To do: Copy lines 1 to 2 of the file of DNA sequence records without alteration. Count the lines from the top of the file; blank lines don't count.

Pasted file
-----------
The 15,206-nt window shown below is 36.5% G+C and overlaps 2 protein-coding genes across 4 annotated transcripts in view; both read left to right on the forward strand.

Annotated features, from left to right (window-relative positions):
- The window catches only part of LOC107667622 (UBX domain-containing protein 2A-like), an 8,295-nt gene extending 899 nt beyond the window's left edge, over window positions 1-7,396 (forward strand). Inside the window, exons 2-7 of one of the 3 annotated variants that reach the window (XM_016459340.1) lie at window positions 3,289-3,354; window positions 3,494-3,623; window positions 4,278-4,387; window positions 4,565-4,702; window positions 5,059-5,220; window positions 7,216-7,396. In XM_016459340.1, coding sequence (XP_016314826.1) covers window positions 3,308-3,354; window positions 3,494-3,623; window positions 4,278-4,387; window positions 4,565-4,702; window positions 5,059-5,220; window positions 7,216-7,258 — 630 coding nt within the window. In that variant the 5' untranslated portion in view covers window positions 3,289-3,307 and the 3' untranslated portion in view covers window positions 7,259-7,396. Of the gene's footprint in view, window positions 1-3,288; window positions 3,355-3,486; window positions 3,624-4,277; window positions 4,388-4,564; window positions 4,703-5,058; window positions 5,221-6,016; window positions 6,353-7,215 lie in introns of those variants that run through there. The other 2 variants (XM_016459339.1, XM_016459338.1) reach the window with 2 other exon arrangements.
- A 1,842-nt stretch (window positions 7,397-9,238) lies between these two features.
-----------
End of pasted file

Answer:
The 15,206-nt window shown below is 36.5% G+C and overlaps 2 protein-coding genes across 4 annotated transcripts in view; both read left to right on the forward strand.

Annotated features, from left to right (window-relative positions):